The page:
9. Language Authentication Appropriate
10. Publish history Since 1994.  Several revisions
11. Learner base Some US Chinese schools for weekend study
12. Presentation, physical appearance and durability Clear presentation. 

Comments:

This series of textbooks represents a new way to teach Chinese for children. It addresses the issue that students can’t recognize Chinese words without Pinyin after many years of learning Chinese.  Dr. Ma Liping, the author, started to teach this textbook in 1994.  Now there are many students using the textbook in other Chinese schools as well.  For the advantage and benefit of this textbook, please refer to several papers written by teachers [1, 3, 4, and 8].  Samples of the textbook can be found in [5].  This series of textbooks is recommended as a good option for the textbook next year.

3.3 Living Mandarin (handout)

1. Learner focus Overseas children with traditional Chinese background
2. Coverage Grade 1- Grade 8 & up
3. Course load Weekend part time study
4. Availability Available
5. Cost Could be free on certain conditions
6. Content variety Short poem for children, conversation
7. Content guidance  
8. Teaching approach Speaking and listening as guidance, use E-pen to assist word writing
9. Language Authentication Grammar and usage are somewhat different from most students’ background
10. Publish history Textbooks since 2005. Combined traditional and simplified textbooks level 1-4 were published in 2009
11. Learner base Traditional Chinese learners
12. Presentation, physical appearance and durability Presentation of mixed traditional and simplified characters, three phonic systems causes confusion to studentsHandout: pieces of paper are easy to get lost and broken. 

Comments:

While this series of textbooks may be suitable for traditional Chinese learners to meet the need of learning simplified Chinese, it raised the following concerns as the textbook at London Chinese School:

  • As the mandarin class teaches most students in simplified Chinese, the textbook causes confusion with two writing systems and three phonic systems presented together. 
  • Many words presented in simplified writing may be right in the context of traditional Chinese, but are wrong in the context of simplified Chinese.
  • As a remedy, handout sheets are used to correct above issues.  However, the handout sheets usually only cover the main text in simplified Chinese, but exercise in both textbooks and workbooks.  The students can’t receive the full benefits that a textbook is supposed to offer. There is no pinyin for the main text.  Since one set of handout sheets is used for a couple of weeks.  It is easy to get broken or lost. 

Despite the efforts of producing handout sheets, the series of textbook has its inherent issues:

  • Some grammar or usage of the language is not suitable for most students’ background [6, 7].
  • The lessons are lack of variety of styles. For example, the lessons in the grade 3 book are presented in short poems and conversation only.  The students don’t have an opportunity to learn other typical styles of the language, such as a story.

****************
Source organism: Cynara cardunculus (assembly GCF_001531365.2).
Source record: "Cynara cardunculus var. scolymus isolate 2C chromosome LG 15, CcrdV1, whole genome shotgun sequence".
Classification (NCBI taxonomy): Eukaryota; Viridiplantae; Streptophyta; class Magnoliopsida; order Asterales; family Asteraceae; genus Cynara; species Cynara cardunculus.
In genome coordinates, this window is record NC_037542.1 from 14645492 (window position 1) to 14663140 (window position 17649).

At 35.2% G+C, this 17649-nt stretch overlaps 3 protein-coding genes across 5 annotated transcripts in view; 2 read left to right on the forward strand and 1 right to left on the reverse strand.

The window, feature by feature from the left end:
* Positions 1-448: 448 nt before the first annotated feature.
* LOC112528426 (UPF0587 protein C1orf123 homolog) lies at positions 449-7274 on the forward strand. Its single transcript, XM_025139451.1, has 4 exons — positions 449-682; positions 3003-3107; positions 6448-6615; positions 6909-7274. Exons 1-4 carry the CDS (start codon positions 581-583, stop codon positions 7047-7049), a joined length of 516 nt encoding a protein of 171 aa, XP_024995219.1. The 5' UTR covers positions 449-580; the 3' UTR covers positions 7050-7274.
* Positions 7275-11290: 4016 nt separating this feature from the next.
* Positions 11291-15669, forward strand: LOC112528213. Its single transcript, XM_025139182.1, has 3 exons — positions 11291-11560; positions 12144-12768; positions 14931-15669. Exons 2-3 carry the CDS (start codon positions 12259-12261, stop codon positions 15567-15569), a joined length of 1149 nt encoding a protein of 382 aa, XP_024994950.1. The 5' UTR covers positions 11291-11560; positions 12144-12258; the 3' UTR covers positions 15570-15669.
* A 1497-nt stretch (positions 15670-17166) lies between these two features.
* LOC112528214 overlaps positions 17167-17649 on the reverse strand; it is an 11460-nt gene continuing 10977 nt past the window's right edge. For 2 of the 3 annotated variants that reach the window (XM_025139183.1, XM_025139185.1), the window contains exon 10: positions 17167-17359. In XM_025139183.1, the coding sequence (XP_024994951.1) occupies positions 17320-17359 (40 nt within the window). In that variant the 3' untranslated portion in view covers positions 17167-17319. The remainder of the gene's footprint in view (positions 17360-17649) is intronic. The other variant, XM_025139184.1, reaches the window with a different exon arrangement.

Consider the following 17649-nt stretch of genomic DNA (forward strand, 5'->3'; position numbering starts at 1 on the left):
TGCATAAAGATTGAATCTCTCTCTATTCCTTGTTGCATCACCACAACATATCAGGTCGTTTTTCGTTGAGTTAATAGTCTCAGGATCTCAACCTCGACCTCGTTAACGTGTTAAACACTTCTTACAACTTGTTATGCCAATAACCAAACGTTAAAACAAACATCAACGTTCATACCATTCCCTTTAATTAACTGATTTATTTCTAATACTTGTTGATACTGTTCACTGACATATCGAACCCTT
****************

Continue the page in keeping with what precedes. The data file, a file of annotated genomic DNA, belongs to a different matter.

• The lesson contents appear not appropriate for the targeted age group.  Using the materials lower than their age group, the students are lack of motivation and interests in learning the lessons.
  • Some materials are not compatible with the culture and values promoted in Canadian education system.  In some occasions, the lesson materials are lack of respect of a senior citizen, family member, and self [6].

Based on above points, the living mandarin and its handout sheets are not recommended as the textbook next year.

3.4 Teacher-generated  materials as a textbook

Teacher-generated materials can be a good option for supplementary materials.  However, a series of textbooks require good coordination among different levels, which is hard to achieve through a collection of individual teacher-generated materials.  Teacher-generated materials can also be time consuming and costly.  On the other hand, it is not appropriate if the majority of handout sheets are copied from other Chinese textbooks that have copyright.  Hence, the teacher-generated materials are not recommended as textbooks.

4. Suggestion on survey

There are a limited number of textbook options available if we consider there should be a stable source of book supplies for our students every year for a selected series.  As parents, we don’t expect the school to find a superior textbook. We are also aware of diversified needs among students attending London Chinese School.   To choose appropriate textbooks, we need a fair and transparent process.  If the school can open to all available options recommended by parents, teachers, and the school administration, and choose a series of textbooks supported by majority parents through a fair and transparent survey, most parents could accept the outcome.  Some suggestions on conducting the textbook survey are listed as follows:

4.1 Survey design:

  • The school administration should open to all the textbook options recommended by parents, teachers and school administrations, and include them in the survey.  All options including the one to be used next year should be included in the survey questionnaires and are made transparent to parents.  That means the selected series of textbooks should go through the survey process.
  • The survey should ask a straight forward question on which textbook option is preferred.  The survey result should directly reflect the answer to the question asked without aggregation of answers to multiple questions. 
  • The survey should ask the class/grade that a student is in. It is helpful that a parent can fill in one survey per student instead of per family, as there might be different needs for different grades. 

4.2 Survey process: